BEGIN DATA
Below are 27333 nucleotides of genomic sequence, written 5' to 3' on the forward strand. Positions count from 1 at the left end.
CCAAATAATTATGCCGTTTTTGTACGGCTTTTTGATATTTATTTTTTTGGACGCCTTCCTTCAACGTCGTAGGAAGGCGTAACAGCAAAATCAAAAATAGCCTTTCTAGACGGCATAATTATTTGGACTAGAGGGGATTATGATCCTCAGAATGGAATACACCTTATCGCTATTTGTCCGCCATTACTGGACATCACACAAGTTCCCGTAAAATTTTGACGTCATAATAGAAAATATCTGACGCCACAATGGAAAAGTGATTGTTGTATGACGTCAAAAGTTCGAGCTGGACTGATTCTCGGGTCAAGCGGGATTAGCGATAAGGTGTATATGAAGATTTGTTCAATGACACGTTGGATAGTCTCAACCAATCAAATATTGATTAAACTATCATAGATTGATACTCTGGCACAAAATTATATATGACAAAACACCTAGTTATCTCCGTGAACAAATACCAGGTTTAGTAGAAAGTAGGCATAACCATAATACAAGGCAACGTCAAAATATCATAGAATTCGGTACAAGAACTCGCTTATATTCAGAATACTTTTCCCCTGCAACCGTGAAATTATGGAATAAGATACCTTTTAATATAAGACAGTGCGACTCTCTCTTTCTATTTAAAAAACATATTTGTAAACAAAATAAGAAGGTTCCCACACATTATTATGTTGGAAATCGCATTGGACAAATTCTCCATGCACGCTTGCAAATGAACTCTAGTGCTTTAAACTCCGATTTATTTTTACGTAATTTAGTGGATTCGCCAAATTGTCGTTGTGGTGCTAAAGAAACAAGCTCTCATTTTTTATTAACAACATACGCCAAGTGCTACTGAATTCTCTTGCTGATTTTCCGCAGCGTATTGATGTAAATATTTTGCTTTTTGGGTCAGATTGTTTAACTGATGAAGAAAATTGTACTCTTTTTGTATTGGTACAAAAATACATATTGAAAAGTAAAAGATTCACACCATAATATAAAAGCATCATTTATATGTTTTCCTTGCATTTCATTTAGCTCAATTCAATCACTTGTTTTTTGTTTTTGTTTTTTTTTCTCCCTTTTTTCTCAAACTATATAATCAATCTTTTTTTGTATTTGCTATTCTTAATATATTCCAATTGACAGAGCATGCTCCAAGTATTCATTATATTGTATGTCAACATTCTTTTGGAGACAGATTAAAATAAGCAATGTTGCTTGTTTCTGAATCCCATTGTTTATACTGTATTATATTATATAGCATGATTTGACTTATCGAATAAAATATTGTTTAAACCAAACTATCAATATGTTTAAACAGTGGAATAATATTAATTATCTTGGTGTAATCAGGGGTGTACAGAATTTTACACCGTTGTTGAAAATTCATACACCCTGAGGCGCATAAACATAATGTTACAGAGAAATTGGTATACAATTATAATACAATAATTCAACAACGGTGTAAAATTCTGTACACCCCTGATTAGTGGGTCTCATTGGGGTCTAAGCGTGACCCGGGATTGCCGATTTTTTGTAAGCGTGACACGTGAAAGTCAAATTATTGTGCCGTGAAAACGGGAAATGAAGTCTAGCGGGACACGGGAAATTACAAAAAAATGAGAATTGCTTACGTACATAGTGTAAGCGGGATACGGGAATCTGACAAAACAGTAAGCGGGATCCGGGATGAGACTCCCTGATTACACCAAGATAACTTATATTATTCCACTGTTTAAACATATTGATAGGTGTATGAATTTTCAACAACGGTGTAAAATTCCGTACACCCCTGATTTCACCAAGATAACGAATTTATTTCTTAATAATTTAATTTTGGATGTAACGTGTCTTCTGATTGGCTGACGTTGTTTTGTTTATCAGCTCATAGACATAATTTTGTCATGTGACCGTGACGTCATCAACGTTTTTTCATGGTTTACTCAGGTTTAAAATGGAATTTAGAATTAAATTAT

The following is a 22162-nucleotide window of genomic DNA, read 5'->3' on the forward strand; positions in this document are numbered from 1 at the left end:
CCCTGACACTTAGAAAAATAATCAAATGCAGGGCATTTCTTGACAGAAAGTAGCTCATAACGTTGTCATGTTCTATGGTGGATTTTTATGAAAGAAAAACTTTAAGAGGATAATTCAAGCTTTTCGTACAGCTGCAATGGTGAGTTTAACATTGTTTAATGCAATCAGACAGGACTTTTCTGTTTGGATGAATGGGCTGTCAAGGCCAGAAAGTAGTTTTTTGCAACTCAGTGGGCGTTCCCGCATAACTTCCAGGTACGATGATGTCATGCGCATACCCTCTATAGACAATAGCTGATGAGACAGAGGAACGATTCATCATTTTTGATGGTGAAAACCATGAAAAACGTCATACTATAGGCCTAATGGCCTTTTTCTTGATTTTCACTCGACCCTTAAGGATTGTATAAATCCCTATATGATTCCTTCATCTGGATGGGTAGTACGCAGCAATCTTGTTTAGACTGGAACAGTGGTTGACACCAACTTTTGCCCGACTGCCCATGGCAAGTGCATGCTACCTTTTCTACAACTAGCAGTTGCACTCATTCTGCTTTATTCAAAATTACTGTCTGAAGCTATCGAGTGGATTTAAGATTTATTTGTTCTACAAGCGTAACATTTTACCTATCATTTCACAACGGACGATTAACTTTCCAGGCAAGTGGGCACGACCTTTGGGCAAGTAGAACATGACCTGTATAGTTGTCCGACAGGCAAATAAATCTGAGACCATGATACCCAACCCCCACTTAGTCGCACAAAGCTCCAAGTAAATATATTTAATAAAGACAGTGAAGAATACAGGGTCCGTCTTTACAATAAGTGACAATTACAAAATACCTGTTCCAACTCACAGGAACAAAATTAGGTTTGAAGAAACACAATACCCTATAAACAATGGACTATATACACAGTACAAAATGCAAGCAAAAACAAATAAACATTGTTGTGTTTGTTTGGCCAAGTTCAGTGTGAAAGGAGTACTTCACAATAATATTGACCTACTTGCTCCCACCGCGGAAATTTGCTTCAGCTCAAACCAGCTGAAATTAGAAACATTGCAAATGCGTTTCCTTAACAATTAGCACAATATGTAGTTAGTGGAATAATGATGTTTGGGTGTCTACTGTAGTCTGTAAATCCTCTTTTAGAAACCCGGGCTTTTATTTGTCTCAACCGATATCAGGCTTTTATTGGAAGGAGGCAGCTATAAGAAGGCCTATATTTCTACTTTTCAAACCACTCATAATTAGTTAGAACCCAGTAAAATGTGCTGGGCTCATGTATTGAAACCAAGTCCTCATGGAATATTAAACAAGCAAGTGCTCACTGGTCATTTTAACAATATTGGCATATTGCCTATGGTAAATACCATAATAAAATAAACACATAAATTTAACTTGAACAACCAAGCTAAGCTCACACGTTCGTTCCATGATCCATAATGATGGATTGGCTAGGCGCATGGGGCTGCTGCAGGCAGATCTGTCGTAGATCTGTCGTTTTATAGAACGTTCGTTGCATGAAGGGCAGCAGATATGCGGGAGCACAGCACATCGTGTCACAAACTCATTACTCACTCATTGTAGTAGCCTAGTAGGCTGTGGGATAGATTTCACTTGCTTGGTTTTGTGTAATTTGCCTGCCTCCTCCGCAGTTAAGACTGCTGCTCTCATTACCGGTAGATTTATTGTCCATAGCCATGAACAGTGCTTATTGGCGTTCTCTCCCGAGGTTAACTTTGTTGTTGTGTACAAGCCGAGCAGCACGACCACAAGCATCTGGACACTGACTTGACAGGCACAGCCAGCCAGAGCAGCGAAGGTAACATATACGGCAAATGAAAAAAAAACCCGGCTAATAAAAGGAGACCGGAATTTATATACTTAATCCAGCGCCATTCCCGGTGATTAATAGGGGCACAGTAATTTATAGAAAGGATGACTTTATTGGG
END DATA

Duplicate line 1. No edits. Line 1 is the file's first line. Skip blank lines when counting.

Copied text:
Below are 27333 nucleotides of genomic sequence, written 5' to 3' on the forward strand. Positions count from 1 at the left end.